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Mucosal Immunol. 2017 Mar;10(2):481-492. doi: 10.1038/mi.2016.56. Epub 2016 Jul 6.

Mucosal mast cells are indispensable for the timely termination of Strongyloides ratti infection.

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Bernhard Nocht Institute for Tropical Medicine, Hamburg, Germany.
Division for Cellular Immunology, German Cancer Research Center, Heidelberg, Germany.
Institute for Immunology, Technical University Dresden, Dresden, Germany.
Department of Infection Biology, University Hospital Erlangen and Friedrich-Alexander University Erlangen-Nuernberg, Erlangen, Germany.
Unité des Anticorps en Thérapie et Pathologie, Département d'Immunologie, Institut Pasteur, Paris, France.
INSERM, U1222, Paris, France.
Medical Department, Division of Gastroenterology, Infectiology and Rheumatology/ Research Center ImmunoSciences, Campus Benjamin Franklin, Charité, Berlin, Germany.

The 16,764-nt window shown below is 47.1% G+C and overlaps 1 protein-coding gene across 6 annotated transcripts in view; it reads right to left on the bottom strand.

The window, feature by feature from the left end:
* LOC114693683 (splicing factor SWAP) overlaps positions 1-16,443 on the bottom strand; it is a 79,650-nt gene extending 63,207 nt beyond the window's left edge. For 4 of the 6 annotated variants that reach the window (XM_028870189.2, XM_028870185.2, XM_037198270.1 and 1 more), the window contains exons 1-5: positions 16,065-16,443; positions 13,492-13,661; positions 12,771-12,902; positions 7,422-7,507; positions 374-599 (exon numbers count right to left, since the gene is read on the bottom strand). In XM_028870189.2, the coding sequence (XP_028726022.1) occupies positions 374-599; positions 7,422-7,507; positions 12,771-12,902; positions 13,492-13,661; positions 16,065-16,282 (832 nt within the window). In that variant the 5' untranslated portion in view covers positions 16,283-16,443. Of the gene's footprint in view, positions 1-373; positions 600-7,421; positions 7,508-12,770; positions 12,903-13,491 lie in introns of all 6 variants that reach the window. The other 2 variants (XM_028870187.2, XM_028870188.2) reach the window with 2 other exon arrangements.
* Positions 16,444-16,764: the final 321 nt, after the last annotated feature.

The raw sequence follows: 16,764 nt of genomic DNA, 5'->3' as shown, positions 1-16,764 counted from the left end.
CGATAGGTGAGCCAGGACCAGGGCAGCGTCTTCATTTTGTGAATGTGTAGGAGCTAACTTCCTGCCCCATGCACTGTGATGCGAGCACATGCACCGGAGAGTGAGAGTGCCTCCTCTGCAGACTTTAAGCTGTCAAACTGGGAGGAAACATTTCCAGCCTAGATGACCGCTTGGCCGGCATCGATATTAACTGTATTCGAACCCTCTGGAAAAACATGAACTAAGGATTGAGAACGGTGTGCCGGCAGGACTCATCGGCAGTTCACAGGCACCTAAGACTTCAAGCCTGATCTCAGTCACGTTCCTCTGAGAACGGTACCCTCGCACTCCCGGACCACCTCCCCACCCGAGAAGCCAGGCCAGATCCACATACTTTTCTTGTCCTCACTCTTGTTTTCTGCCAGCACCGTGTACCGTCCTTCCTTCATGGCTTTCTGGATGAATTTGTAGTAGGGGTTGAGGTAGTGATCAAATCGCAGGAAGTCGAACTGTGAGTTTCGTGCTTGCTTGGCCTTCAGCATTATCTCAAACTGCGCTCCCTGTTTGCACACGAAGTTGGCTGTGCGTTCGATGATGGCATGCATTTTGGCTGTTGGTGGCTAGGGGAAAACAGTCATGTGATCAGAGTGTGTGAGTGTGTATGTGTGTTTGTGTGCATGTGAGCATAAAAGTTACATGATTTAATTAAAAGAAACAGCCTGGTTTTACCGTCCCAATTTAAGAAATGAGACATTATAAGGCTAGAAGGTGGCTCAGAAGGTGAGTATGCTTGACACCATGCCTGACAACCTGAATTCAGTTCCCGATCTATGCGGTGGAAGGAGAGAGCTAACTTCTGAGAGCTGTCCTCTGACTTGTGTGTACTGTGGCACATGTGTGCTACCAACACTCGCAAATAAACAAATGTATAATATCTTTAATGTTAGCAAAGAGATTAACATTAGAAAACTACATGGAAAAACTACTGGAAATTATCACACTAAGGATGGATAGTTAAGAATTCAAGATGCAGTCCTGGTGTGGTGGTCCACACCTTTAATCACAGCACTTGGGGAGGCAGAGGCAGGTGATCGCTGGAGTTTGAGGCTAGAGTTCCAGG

Mast cells and basophils are innate immune cells with overlapping functions that contribute to anti-helminth immunity. Mast cell function during helminth infection was previously studied using mast cell-deficient Kit-mutant mice that display additional mast cell-unrelated immune deficiencies. Here, we use mice that lack basophils or mucosal and connective tissue mast cells in a Kit-independent manner to re-evaluate the impact of each cell type during helminth infection. Neither mast cells nor basophils participated in the immune response to tissue-migrating Strongyloides ratti third-stage larvae, but both cell types contributed to the early expulsion of parasitic adults from the intestine. The termination of S. ratti infection required the presence of mucosal mast cells: Cpa3Cre mice, which lack mucosal and connective tissue mast cells, remained infected for more than 150 days. Mcpt5Cre R-DTA mice, which lack connective tissue mast cells only, and basophil-deficient Mcpt8Cre mice terminated the infection after 1 month with wild-type kinetics despite their initial increase in intestinal parasite burden. Because Cpa3Cre mice showed intact Th2 polarization and efficiently developed protective immunity after vaccination, we hypothesize that mucosal mast cells are non-redundant terminal effector cells in the intestinal epithelium that execute anti-helminth immunity but do not orchestrate it.

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